- ^ Angold, Michael (2005). "Byzantine politics vis-à-vis the Fourth Crusade", in Laiou, Angeliki E. (ed.), Urbs capta: the Fourth Crusade and its consequences, Paris: Lethielleux, pp. 55–68. ISBN 2-283-60464-8.
- ^ Brand, Charles M. (1968). Byzantium confronts the West, 1180–1204, pp. 123–124. Cambridge, Massachusetts: Harvard University Press.
- ^ David Nicolle (2011). Osprey: Campaign - Nr. 237. The Fourth Crusade 1202–04. The betrayal of Byzantium, p. 43. ISBN 978-1-84908-319-5.
- ^ David Nicolle (2011). Osprey: Campaign - Nr. 237. The Fourth Crusade 1202–04. The betrayal of Byzantium, p. 42. ISBN 978-1-84908-319-5.
- ^ Steven Runciman (1952). A History of The Crusades. Vol III: The Kingdom of Acre, p. 94. ISBN 978-0-241-29877-0.
- ^ Warren, W. L. (1961). King John. University of California Press. pp. 122–31.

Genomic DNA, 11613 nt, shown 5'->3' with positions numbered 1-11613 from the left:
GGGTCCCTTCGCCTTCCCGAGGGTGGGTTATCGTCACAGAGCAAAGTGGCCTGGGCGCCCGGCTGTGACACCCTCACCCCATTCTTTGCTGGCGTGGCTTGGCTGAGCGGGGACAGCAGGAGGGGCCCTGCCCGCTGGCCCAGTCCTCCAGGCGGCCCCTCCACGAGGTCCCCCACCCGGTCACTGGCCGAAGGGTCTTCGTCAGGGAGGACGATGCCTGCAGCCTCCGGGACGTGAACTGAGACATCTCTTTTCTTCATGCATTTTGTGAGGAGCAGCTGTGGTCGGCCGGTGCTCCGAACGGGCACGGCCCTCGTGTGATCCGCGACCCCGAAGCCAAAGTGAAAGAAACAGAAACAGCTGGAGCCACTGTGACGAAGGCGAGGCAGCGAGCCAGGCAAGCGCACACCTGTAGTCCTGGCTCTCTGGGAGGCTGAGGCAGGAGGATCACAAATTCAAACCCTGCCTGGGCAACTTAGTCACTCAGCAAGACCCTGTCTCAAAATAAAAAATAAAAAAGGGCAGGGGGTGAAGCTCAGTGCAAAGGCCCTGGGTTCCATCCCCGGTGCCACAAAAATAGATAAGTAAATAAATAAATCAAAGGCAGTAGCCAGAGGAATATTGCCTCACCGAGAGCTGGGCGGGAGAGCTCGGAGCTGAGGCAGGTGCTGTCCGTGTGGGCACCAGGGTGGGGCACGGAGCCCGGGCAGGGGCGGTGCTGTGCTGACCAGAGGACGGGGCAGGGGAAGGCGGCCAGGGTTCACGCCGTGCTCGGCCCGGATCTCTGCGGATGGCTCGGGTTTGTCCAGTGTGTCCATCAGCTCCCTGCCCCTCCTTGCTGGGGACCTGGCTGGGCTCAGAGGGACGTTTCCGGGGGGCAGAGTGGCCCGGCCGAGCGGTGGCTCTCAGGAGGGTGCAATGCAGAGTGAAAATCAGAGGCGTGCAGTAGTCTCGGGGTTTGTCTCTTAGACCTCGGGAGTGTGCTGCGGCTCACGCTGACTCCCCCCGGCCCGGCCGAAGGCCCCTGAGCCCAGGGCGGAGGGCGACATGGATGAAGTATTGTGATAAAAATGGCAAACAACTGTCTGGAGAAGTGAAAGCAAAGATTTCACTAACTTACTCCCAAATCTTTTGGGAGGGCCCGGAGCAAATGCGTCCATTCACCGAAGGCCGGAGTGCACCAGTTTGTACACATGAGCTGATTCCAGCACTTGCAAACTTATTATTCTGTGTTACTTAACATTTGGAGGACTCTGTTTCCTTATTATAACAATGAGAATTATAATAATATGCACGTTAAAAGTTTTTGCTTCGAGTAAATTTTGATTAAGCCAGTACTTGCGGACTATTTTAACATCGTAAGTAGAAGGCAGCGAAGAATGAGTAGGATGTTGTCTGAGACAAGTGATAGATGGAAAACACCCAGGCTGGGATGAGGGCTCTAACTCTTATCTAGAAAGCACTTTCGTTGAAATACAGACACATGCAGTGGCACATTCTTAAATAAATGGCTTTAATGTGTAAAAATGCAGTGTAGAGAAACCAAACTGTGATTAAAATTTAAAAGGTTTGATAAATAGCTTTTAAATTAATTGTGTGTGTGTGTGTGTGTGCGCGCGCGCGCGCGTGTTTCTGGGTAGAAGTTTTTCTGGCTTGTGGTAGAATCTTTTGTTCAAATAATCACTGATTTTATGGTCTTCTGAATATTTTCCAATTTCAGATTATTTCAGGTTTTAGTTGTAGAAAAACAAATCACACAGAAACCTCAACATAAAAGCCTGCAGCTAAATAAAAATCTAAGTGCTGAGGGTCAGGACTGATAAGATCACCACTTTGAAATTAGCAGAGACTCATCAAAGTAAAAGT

- ^ Burgtorf, Jochen (2016). "The Antiochene war of succession". In Boas, Adrian J. (ed.). The Crusader World. The University of Wisconsin Press. pp. 196–211. ISBN 978-0-415-82494-1.
- ^ De Slane, Mac Guckin (1843). Ibn Khallikan's Biographical Dictionary, Translated from The Arabic. Volume II. Paris: Oriental Translation Fund of Great Britain and Ireland. p. 251.
- ^ public domain: Chisholm, Hugh, ed. (1911). "Agnes of Meran". Encyclopædia Britannica. Vol. 1 (11th ed.). Cambridge University Press. p. 378. This article incorporates text from a publication now in the
- ^ Basso, Enrico (2002). "Grasso, Guglielmo". Dizionario Biografico degli Italiani, Volume 58: Gonzales–Graziani (in Italian). Rome: Istituto dell'Enciclopedia Italiana. ISBN 978-8-81200032-6.